There’s a fine line between loving parent and helicopter parent. Find out if you’re hovering too much (and what to do about it).
It seems like a notorious buzz word among families these days is “helicopter parent.” Still, parenting is no easy feat. We think it’s pretty safe to say, it is one of the absolute hardest, most deeply rewarding adventures. Starting from their very first breaths of life, children look to their parents to show them everything there is to know about the world.
Every skinned knee, sweet discovery (“Look, Mom, I can stand on my head!), grocery store meltdown, and cozy bedtime story is a responsibility parents take on from the start.
While one would hope it became easier as time went on, the thing with children is they grow up. Each stage of their lives offers new challenges and triumphs. There’s no map telling parents which way to steer on this bumpy road.
It’s no wonder some moms and dads start to show symptoms of “helicopter parent syndrome.” Just so we’re all on the same page here, this is a solid helicopter parent definition: a parent who is overly involved and/or overprotective in the life of his or her child.
Its roots come from a good place – a place of wanting the very best for your children. However, two of the most critical skills kids need to learn are independence and self-confidence.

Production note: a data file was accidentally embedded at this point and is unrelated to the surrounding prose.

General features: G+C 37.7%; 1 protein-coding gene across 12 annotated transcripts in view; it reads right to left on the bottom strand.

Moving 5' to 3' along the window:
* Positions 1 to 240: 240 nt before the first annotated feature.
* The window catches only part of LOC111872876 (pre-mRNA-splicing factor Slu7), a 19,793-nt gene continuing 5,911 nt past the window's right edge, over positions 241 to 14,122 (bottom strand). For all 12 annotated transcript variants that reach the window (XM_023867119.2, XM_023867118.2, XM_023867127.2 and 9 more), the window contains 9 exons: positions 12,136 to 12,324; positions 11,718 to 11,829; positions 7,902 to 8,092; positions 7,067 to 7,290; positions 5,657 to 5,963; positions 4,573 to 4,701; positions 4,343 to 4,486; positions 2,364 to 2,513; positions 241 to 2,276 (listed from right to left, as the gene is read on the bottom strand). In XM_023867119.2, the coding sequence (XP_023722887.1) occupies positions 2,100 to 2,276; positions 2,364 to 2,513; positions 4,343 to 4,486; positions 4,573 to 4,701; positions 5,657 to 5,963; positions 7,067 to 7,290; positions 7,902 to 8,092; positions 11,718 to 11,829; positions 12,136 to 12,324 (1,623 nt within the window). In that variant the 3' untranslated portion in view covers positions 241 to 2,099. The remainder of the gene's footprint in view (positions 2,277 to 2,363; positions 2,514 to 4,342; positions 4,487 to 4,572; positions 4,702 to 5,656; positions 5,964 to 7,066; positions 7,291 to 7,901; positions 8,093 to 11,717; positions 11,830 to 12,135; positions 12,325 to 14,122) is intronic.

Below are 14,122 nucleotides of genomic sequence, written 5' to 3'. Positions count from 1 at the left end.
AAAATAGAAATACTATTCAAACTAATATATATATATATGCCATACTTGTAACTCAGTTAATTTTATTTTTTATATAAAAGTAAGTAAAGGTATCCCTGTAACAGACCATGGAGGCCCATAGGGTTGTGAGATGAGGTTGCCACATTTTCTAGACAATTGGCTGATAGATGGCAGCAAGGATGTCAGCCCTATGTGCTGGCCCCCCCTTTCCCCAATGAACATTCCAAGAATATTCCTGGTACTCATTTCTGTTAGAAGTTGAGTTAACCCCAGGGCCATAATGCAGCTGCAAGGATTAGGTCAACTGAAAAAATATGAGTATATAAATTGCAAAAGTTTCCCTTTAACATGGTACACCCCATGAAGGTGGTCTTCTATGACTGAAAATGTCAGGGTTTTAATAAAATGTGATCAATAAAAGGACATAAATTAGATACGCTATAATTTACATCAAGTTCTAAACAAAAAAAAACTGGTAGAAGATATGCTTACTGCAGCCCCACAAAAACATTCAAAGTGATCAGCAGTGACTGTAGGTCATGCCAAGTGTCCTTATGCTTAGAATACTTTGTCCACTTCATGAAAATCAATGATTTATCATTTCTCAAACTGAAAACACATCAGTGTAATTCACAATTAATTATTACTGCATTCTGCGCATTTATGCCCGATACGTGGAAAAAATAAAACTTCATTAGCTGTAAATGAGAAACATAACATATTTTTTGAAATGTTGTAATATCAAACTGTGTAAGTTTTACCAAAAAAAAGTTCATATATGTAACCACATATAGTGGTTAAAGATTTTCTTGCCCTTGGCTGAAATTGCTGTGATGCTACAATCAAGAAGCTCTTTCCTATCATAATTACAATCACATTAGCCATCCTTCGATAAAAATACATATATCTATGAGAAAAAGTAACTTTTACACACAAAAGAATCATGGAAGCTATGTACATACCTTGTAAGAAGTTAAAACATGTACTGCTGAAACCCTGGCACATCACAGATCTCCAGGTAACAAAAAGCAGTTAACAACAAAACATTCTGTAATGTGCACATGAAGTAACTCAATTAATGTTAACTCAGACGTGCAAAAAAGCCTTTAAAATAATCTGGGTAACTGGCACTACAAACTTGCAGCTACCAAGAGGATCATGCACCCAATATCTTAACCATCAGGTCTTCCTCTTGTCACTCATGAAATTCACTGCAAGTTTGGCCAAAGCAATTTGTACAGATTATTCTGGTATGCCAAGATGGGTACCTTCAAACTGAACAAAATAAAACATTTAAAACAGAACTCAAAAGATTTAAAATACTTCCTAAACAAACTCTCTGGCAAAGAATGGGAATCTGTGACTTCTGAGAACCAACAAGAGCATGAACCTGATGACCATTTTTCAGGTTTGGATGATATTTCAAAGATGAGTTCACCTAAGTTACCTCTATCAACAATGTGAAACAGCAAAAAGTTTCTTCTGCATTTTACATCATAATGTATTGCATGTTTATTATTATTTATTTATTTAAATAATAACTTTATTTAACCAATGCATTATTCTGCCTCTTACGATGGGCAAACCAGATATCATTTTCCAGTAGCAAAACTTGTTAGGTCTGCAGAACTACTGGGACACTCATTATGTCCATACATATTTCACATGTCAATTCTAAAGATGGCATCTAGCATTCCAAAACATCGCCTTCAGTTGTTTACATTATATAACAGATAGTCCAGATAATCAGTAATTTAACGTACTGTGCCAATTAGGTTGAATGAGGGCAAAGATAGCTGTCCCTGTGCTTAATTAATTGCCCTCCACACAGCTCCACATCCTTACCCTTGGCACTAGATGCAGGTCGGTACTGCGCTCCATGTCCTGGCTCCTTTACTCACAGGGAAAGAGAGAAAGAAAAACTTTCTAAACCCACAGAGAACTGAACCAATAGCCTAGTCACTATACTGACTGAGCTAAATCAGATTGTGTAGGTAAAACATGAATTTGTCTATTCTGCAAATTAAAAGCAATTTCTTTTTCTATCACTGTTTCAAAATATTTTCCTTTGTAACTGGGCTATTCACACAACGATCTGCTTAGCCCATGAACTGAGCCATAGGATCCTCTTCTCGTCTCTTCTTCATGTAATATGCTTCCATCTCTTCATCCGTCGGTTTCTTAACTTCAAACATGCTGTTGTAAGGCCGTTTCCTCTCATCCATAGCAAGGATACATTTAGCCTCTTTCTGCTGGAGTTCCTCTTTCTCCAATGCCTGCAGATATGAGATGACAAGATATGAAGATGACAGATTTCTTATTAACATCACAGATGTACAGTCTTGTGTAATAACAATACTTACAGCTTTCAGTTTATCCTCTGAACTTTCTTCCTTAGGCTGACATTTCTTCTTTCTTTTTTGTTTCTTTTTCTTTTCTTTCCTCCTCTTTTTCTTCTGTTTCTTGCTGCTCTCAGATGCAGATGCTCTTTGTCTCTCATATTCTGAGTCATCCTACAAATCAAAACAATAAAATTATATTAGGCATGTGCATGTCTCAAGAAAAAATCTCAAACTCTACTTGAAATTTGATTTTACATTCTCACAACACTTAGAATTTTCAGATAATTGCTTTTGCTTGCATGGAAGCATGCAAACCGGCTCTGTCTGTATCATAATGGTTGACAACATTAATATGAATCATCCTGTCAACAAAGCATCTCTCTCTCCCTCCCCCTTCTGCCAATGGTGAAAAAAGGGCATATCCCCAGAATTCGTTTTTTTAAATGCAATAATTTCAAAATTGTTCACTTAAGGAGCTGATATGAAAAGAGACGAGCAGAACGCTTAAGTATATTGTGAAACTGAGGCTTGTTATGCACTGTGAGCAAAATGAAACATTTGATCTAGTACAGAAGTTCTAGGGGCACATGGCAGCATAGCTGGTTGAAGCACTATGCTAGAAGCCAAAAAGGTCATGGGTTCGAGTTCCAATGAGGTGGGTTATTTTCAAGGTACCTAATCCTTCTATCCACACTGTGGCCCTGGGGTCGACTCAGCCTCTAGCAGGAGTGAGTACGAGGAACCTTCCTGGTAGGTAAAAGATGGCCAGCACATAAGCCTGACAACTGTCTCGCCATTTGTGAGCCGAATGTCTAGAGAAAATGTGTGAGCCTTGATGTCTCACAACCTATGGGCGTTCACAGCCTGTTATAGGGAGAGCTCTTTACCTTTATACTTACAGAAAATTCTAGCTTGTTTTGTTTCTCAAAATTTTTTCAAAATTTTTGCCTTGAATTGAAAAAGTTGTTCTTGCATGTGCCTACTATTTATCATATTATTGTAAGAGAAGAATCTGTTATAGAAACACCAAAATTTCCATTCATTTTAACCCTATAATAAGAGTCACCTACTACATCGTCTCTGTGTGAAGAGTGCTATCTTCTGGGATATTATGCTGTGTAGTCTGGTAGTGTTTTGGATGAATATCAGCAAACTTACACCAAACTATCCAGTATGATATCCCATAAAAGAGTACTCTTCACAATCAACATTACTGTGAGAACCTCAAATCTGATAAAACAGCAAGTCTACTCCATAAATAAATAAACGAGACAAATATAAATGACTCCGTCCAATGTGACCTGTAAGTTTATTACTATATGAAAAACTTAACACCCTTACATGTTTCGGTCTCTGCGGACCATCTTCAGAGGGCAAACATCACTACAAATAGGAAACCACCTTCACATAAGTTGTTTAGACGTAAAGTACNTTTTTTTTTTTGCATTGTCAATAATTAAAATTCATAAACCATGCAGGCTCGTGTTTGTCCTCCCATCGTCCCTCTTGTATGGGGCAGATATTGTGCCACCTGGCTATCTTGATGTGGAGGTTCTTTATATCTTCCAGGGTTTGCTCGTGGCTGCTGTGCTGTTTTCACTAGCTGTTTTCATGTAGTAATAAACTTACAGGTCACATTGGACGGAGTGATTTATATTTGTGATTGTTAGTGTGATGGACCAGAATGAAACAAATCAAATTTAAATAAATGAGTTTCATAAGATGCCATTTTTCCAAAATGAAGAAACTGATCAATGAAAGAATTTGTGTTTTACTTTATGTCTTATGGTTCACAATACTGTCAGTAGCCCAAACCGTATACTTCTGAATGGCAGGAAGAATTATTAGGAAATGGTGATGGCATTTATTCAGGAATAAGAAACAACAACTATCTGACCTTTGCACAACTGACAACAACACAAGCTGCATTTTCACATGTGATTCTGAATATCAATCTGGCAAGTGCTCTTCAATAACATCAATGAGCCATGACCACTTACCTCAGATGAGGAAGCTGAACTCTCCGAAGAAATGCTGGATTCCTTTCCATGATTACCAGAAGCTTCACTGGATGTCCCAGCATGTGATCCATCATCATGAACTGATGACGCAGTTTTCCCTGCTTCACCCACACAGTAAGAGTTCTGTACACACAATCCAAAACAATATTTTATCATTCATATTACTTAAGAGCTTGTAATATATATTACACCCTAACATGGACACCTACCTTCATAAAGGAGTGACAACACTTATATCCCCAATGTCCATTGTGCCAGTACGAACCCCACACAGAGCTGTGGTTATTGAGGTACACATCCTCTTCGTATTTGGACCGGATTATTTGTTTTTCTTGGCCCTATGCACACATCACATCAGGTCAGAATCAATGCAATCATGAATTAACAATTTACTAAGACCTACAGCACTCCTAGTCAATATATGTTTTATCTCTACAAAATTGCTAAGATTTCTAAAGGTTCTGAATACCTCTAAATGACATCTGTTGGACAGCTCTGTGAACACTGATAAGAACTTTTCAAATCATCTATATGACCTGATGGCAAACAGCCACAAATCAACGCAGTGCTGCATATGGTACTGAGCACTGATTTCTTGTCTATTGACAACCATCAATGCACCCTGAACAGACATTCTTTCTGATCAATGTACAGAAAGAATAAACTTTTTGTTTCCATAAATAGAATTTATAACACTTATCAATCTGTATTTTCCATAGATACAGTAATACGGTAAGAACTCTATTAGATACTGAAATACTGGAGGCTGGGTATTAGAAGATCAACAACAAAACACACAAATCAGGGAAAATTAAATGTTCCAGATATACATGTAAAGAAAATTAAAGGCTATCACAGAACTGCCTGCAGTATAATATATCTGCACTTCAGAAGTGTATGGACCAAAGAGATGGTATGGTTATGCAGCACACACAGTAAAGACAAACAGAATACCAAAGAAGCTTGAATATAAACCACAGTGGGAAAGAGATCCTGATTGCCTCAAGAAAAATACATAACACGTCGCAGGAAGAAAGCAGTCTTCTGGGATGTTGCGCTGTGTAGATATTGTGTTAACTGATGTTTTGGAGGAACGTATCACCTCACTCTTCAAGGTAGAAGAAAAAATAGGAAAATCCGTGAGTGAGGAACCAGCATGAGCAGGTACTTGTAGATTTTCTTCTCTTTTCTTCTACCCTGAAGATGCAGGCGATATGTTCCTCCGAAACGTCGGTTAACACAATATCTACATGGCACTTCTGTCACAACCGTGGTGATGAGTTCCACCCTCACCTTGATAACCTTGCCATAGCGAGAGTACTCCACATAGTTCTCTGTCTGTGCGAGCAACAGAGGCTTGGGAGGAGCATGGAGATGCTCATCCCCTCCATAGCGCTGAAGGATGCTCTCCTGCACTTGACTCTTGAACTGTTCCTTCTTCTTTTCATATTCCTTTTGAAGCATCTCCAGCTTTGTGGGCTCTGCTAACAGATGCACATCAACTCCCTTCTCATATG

8 Signs You’re Slipping into Helicopter Parent Territory
In a nutshell, there are 3 types of helicopter parents, each correlating with different stages in the child’s development: early childhood, pre-teens/teens, and college age.
Early Stages of Helicopter Parent Syndrome: Young Children
1. Making Decisions Solely on One’s Own Without Consulting the Child (100% of the time)
Yes, a parent’s wisdom and sound judgement are very valuable. That said, a child needs to develop his or her own critical thinking skills. If parents calls 100% of the shots on what to eat, wear, sports to play, etc., children may feel their opinions are not important.
How to Fix It: Let’s say your son or daughter develops a passion for acting and loses interest in those soccer lessons. Even if your visions of a future soccer star dissolve, you’ll be encouraging your child’s self-discovery. The same can be said for self-expression with clothing. Sure, you know your son is not quite pulling off those neon shorts, but he sure feels proud to be wearing them!
2. Regularly Contacting (via Email, Phone, and Drop-ins) Every Teacher for Inside Details
If your son’s teacher starts screening your calls, you may need to ease up on the check-ins! Being involved in the child’s academic progress is wonderful, but overdoing it can be intrusive.
How to Fix It: Consider (discreetly) observing your child’s study habits. By simply taking note of cues (how often she sits at her desk, is she aloof and careless, or stressed and distraught?) go a long way in helping you understand your child’s progress. Rather than checking in with the teacher, trying checking in with your child.
Tip: aim to create a comforting, open environment to show your child you genuinely want to help.
3. Spraying on Hand Sanitizer at the Touch of Every Door Knob, Counter, or Toy